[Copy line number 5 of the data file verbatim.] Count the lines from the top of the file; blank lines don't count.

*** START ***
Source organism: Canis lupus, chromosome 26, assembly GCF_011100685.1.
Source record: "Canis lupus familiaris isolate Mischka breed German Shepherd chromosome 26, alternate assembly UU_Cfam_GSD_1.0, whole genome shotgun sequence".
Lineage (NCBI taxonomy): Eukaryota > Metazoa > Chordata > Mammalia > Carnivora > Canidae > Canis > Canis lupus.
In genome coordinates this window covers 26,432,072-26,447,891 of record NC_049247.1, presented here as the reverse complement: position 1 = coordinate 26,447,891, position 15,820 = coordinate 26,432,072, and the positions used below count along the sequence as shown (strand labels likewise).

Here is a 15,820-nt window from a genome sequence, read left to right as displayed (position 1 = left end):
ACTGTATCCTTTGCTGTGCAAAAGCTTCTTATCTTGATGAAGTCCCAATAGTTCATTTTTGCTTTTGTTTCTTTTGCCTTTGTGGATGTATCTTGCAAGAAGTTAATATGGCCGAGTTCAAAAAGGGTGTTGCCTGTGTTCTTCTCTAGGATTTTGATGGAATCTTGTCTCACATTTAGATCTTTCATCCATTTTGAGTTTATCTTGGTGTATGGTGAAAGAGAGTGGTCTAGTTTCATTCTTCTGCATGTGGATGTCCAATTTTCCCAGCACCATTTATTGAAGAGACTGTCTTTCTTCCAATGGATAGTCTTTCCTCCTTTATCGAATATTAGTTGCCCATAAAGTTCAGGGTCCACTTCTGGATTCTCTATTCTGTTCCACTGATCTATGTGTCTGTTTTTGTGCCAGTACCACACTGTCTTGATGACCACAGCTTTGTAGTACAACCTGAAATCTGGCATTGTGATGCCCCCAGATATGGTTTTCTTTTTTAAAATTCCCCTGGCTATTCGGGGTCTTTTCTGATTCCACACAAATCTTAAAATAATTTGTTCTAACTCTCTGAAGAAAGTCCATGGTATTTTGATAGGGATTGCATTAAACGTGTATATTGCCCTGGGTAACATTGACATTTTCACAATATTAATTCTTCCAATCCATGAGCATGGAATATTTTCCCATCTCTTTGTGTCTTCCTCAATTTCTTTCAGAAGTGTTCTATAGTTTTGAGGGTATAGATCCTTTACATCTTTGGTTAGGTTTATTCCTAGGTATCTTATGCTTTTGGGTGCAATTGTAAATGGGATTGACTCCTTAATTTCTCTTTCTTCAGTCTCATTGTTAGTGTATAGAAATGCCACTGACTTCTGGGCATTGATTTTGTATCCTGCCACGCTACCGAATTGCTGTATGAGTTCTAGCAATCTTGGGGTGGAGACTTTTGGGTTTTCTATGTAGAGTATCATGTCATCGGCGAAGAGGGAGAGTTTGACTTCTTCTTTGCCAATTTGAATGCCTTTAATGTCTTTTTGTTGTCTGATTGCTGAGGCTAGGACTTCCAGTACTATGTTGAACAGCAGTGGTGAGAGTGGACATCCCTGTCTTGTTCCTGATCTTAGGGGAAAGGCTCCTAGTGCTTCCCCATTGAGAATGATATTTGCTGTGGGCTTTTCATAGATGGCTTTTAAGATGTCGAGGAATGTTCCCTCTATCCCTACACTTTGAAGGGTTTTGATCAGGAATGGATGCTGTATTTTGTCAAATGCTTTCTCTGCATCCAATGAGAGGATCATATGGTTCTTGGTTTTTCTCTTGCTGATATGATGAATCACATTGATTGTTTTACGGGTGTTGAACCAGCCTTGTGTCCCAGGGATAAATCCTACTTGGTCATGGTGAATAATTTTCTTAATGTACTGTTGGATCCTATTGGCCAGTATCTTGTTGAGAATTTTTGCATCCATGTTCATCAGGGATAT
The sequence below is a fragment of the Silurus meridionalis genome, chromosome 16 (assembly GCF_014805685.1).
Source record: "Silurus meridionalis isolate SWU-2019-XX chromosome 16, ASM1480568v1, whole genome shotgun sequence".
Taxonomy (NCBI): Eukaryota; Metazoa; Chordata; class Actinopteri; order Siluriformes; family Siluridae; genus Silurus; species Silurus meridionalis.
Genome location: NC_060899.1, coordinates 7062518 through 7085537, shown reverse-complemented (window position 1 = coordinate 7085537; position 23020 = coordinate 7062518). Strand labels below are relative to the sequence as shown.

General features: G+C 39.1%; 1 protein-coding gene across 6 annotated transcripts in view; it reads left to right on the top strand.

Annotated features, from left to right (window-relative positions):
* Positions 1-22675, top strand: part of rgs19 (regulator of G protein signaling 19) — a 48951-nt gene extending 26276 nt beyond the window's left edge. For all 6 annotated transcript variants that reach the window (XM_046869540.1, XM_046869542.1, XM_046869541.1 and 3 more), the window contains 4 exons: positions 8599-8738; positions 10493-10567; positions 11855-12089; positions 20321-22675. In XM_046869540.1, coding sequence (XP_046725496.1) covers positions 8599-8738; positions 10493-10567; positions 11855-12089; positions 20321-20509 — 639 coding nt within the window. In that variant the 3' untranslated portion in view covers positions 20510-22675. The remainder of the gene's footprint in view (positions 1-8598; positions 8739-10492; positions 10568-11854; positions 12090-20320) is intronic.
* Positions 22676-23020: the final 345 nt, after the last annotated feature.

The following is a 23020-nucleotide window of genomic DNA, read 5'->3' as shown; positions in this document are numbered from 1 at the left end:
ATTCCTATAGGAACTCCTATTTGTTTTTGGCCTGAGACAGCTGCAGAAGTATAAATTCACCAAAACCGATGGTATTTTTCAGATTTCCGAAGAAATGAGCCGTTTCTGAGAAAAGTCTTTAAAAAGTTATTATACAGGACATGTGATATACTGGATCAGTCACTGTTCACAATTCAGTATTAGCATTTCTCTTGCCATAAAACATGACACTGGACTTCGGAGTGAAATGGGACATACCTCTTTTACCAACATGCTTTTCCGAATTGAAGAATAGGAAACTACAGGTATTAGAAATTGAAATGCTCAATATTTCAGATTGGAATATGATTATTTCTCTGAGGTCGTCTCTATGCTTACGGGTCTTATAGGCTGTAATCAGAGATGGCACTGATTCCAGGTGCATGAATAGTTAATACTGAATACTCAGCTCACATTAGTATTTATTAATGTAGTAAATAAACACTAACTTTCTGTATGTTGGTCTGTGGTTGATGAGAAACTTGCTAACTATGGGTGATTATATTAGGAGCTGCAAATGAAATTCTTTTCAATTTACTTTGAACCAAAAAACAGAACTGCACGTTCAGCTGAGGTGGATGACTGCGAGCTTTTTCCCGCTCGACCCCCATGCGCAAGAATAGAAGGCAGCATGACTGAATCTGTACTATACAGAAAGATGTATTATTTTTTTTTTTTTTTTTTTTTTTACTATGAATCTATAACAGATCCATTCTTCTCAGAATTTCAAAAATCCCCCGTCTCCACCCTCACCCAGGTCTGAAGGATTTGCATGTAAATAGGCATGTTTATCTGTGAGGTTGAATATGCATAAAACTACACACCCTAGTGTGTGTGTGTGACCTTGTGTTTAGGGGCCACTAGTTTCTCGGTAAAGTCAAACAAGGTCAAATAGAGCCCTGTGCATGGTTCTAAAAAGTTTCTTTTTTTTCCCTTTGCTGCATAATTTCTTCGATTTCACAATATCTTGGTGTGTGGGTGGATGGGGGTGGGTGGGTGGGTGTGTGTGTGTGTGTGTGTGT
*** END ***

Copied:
Here is a 15,820-nt window from a genome sequence, read left to right as displayed (position 1 = left end):